I took this picture at Keepataw Preserve in April 2016. It is likely that a Potawatomi village once existed near this location. If you ignore the modern construction, the geography would have looked very much like this, with the Des Plaines River cutting through the valley and the flood plains in the foreground. Today the end of the bridge on the right is the 127th Street exit of I-355 in Lemont, and the photo is taken from the north side of the Des Plaines Valley.
As The Mystery at Black Partridge Woods nears completion, I’d like to tell you some of the interesting history of the time period of that story—Northern Illinois, 1817. In the story, Cora, an amateur historian, and Nick, a scientist of Potawatomi Indian heritage, collaborate to publish the story of his ancestor. The book they have written appears in its entirety in The Mystery of Black Partridge Woods. Nick begins the book with an Author’s Note explaining what the time period was like in his own words. Today’s post is an excerpt from that note.
“As the Illinois Territory awaited imminent statehood, each man, whatever his origin, was convinced the land was rightfully his. Their reasons were as varied as were their origins.
The Indian’s belief in his right to Illinois land was rooted in semi-migratory culture and seasonal moves. We farmed in the summer and hunted in the winter. We established lodging patterns traditional to our tribes and sacred areas to bury our dead. We did not live in a single place but habitually returned to the same places.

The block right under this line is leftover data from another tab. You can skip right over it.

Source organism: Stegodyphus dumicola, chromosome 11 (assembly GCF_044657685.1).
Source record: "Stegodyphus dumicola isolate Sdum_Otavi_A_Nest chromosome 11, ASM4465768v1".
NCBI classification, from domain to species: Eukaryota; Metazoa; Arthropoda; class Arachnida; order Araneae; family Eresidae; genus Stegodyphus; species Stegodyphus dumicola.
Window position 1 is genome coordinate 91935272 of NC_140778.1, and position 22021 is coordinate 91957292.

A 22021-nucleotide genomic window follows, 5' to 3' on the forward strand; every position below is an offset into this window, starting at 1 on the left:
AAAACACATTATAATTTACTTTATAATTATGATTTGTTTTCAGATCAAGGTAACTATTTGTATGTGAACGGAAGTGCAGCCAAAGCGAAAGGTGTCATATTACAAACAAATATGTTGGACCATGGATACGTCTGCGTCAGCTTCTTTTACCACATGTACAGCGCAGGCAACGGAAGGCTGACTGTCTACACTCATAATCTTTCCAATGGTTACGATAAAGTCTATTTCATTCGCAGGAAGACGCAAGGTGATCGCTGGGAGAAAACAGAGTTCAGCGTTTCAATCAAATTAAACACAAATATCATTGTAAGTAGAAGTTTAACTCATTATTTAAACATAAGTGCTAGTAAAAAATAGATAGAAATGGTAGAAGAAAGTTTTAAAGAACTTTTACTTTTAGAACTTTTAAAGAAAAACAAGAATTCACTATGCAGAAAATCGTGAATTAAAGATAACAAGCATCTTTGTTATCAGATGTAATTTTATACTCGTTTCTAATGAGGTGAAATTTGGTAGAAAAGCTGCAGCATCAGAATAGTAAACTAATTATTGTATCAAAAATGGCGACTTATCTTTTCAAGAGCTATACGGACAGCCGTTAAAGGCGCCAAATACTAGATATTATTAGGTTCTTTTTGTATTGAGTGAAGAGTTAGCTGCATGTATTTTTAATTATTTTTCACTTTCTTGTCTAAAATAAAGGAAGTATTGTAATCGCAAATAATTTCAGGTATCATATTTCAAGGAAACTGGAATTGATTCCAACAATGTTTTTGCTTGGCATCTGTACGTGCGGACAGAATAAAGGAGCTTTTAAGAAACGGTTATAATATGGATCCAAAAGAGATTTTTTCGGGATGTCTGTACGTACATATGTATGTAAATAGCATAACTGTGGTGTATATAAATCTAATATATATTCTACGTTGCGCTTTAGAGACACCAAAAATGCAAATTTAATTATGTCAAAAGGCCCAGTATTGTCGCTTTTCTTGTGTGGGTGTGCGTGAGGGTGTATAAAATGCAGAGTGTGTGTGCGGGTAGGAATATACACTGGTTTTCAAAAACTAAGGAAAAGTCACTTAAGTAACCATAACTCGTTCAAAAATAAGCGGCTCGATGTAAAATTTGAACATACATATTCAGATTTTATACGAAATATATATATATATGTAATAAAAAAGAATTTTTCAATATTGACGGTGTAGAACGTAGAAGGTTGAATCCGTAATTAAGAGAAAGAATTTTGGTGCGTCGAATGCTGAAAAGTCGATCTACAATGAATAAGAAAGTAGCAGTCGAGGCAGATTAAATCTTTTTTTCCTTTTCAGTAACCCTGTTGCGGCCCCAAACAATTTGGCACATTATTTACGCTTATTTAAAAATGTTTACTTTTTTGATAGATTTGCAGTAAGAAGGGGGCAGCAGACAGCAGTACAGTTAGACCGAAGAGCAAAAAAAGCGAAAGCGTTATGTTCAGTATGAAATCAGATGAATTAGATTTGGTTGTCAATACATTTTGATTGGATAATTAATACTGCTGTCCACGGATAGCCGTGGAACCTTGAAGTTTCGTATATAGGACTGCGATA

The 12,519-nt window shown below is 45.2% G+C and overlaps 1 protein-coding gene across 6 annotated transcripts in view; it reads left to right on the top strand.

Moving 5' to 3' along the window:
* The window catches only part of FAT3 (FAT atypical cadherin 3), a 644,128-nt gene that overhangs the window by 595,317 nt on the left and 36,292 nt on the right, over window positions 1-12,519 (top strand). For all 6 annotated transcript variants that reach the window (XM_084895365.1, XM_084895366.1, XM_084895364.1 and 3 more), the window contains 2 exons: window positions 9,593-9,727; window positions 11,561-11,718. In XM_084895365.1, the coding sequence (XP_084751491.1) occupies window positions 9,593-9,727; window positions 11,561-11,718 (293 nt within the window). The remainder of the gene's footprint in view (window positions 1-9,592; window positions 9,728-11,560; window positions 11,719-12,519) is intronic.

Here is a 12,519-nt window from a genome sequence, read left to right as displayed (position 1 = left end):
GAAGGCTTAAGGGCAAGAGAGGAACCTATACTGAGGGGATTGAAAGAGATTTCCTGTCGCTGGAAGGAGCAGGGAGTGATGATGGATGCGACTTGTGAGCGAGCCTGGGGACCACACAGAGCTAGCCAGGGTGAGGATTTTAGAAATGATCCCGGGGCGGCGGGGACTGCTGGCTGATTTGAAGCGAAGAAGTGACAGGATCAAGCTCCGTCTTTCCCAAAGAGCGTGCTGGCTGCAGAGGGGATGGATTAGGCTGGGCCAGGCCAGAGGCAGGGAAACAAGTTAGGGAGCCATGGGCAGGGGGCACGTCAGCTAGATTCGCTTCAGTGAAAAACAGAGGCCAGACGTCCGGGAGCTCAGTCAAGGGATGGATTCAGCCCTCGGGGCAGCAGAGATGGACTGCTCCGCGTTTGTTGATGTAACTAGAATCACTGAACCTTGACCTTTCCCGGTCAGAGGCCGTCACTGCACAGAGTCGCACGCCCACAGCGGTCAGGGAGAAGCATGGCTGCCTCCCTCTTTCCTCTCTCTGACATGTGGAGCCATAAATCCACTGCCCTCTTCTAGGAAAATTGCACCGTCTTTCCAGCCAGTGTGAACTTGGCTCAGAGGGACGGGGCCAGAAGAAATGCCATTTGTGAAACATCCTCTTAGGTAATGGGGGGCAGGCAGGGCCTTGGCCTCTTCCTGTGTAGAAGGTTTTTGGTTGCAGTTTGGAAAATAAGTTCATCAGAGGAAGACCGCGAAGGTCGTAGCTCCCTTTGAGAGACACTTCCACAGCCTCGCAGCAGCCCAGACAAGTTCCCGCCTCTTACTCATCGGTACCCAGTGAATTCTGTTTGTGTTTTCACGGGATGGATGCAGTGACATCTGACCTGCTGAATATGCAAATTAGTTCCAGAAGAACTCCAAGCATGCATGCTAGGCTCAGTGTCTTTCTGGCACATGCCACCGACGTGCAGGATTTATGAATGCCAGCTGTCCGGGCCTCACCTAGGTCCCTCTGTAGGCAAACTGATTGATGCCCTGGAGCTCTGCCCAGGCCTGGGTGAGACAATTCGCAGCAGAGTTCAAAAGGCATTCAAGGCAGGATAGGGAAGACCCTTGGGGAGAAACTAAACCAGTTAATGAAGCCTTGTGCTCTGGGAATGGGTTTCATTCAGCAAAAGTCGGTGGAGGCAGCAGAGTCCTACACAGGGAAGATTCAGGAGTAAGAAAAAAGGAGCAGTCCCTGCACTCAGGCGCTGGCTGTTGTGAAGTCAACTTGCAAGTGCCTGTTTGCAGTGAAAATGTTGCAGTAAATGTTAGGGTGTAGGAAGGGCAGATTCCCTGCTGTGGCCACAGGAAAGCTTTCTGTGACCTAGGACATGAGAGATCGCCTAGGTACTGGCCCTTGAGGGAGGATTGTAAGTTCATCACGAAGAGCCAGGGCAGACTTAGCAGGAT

Indian farms in the Illinois Territory were extensive and well laid out, capable of producing crops for sale or trade. When we left our summer villages unoccupied to travel to winter hunting grounds, we expected to return to our fields, much as “snow birders” do today when they move from northern states to warm climates in the winter. We defended these home grounds from tribes that attempted to steal them and eventually from white men who thought our land was unoccupied.
First to arrive, in the mid-1600s, explorers and priests came and established missions. Fur traders set up trade posts at approximately the same time. Missionaries taught religion to the native population, but they also taught white culture, including language and reading. Women and children attended mission schools, but our men were more interested in trade. They brought furs to the posts and bargained for items available only from white people. Native people initially welcomed them, anticipating trade for things we desired but did not have, items such as cloth, kettles, metal tools and weapons.
“Americans” of the newly formed United States did not understand the migratory nature of the Indian and thought unoccupied land was just that, available.
Nor did Americans understand our communities and personal customs; they thought one Indian tribe represented all Indians, and negotiated land purchase with any tribe willing to deal. A tribe may have known the land in question was occupied by others, but thought they were being presented with gifts. As a result, Americans thought they had bought our land, another tribe thought they were recipients of good fortune, and we who had resided on the land for generations returned to find our traditional homeland forbidden to us.
By 1817, the area of Northern Illinois that presently includes the cities of Chicago, Peoria, and Rock Island was sparsely populated but widely traveled by a startling variety of people. This is contrary to the prevalent idea that prior to the Indian removal period, which began after the Treaty of Chicago in 1833, only Indians lived in Northern Illinois. Here are some people Wawetseka would have encountered, and why they claimed a right to these lands: